Kohlrabi Seeds

KohlrabiGrowing suggestion for kohlrabi seeds

Direct sow kohlrabi seeds in 1cm deep drills 30cm apart from the end of February right through till August, thin to final spacing. Protect early sowings with fleece or cloches. Alternatively sow in modules and plant out to final spacing. Sow every two weeks for a continuous supply. Purple varieties are generally hardier and better suited to very early harvests.

Kohlrabi growing calendar


Crop History

Kohlrabi is said to be the only common vegetable that originates in Northern Europe. It was first described in 1554 by a European botanist. ‘Kohlrabi’ is a German word; ‘Kohl’ meaning cabbage and ‘Rabi’ translating to turnip. It belongs to the mustard family (Brassicaceae) and are forms of the same species, Brassica oleracea, to which common cabbage, kale, broccoli, and cauliflower belong. They all came from a common parent, “wild cabbage”.

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  • Kohlrabi – Superschmelz (Organic)

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    Kohlrabi – Superschmelz (Organic)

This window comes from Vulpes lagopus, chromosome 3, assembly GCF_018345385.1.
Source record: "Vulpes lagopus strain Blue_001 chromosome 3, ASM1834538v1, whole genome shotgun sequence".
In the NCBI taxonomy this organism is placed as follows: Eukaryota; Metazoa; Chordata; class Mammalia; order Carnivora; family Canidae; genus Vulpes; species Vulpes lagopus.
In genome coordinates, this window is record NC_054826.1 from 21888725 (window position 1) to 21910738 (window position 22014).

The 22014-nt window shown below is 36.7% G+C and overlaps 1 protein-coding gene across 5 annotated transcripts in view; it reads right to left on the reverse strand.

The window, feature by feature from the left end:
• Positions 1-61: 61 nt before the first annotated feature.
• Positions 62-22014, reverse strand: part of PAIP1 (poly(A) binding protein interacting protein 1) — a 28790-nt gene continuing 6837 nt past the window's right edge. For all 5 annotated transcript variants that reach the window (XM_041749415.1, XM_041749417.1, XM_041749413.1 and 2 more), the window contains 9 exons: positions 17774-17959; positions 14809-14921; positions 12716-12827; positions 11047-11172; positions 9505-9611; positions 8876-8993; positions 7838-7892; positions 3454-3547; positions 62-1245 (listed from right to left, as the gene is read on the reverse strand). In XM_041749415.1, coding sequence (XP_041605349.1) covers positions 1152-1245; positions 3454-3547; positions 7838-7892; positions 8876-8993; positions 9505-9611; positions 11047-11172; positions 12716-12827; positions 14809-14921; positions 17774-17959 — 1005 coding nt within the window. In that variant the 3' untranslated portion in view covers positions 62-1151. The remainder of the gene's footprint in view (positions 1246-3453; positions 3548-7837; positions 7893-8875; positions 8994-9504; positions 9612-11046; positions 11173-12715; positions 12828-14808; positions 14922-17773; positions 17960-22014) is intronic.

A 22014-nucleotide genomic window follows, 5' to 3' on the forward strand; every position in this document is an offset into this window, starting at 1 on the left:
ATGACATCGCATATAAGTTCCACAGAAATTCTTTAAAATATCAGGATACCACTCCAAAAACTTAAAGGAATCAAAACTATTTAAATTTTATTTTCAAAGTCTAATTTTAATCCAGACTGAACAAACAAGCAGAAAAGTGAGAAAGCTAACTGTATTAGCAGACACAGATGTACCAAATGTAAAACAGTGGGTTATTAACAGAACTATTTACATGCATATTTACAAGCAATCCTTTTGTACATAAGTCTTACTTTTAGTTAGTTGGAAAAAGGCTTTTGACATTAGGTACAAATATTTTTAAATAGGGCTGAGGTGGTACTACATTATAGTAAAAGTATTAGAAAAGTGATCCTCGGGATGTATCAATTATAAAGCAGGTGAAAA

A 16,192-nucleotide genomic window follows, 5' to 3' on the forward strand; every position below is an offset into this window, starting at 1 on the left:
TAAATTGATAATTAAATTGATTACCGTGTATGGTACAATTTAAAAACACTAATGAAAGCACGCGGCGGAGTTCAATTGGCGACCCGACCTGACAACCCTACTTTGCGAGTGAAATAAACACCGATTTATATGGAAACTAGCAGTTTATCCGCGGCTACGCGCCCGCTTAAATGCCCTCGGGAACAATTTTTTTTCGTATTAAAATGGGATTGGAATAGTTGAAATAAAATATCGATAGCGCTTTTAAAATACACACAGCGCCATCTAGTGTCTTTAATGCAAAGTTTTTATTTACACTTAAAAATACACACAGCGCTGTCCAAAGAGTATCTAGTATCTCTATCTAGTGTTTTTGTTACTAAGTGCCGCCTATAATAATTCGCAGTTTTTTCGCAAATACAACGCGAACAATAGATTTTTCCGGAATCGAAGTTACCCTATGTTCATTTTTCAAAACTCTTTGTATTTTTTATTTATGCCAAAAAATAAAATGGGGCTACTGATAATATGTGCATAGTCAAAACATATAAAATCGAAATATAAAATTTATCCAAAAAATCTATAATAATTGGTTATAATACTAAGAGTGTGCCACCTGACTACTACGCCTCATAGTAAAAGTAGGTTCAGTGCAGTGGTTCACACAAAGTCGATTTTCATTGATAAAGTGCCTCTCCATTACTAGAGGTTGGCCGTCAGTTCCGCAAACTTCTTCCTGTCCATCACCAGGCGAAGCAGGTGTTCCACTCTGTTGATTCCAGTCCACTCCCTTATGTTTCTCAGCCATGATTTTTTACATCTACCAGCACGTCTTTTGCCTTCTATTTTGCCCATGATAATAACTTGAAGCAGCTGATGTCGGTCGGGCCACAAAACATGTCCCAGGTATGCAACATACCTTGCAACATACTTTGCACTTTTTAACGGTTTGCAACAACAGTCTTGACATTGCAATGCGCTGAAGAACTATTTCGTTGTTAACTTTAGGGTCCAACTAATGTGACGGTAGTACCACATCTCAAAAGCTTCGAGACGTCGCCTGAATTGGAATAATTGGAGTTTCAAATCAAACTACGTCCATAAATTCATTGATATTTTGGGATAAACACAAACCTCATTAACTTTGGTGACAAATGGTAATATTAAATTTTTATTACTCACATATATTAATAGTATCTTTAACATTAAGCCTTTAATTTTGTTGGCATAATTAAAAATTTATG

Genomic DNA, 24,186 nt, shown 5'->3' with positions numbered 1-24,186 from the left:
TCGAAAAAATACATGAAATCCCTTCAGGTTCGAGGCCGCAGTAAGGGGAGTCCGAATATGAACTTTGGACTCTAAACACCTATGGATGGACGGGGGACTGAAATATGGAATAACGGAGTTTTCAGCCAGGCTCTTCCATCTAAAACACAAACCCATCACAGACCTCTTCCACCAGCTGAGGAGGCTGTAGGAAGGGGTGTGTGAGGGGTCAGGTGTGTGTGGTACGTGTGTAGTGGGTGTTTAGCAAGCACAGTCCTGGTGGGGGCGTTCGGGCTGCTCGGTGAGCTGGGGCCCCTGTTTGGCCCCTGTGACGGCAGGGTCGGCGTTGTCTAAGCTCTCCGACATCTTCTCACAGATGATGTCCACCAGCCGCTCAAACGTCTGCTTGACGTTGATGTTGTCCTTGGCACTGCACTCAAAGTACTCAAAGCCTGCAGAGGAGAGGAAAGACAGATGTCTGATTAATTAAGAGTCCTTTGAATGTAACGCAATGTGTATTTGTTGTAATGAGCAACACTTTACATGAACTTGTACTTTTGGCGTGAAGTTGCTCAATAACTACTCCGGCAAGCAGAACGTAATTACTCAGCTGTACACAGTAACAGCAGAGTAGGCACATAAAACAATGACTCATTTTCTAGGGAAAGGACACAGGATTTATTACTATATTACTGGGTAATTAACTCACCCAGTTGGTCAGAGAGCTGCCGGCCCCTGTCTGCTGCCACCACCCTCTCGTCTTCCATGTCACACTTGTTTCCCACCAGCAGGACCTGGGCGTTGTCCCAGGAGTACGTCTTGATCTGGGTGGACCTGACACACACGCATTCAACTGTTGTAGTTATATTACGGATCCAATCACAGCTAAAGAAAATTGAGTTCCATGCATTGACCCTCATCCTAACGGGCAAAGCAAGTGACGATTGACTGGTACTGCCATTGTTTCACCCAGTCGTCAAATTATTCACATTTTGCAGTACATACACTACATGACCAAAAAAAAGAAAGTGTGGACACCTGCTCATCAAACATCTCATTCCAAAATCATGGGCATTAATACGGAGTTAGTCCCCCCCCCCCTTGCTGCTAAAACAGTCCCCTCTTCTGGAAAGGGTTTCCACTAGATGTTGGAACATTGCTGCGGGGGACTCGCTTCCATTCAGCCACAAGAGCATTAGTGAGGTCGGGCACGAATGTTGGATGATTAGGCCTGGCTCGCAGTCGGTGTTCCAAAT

A light-green kohlrabi that will remain tender and sweet to a huge size. If left to grow it can reach up to 8kg. It is resistant to bolting and splitting.

    Fred has been growing Superschmelz kohlrabi for years. “It gets huge, it stores really well AND it stays tasty and crunchy!” is his verdict.

    We think kohlrabi is best eaten raw in salads or straight from the garden. It is also nice pickled or added to stews and stir fries.
    (Approximate seed count – 100)

  • Kohlrabi – Purple Delicacy (Organic)

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    Kohlrabi – Purple Delicacy (Organic)

    A very attractive purple heritage variety, fast growing and well suited to early and late plantings due to its cold hardiness. Delikatess Blue is certainly our shining star for early and late season crops. It grows fast and consistently and is ready to harvest after 8-12 weeks. Although sometimes considered a root vegetable, kohlrabi is actually the swollen stem of the plant. The whole plant can be eaten, the large leaves can be cooked like kale and smaller leaves make a pretty and very tasty addition to salads. The stem can be cooked in various ways, steamed, stir fried, baked etc, but to be honest we think it tastes better raw. Eaten raw it is similar to apple in taste and texture but with a slightly nuttier flavour. This variety is best harvested when tennis ball-sized as it can become woody when left to grow much larger.

    (Approximate seed count – 125)


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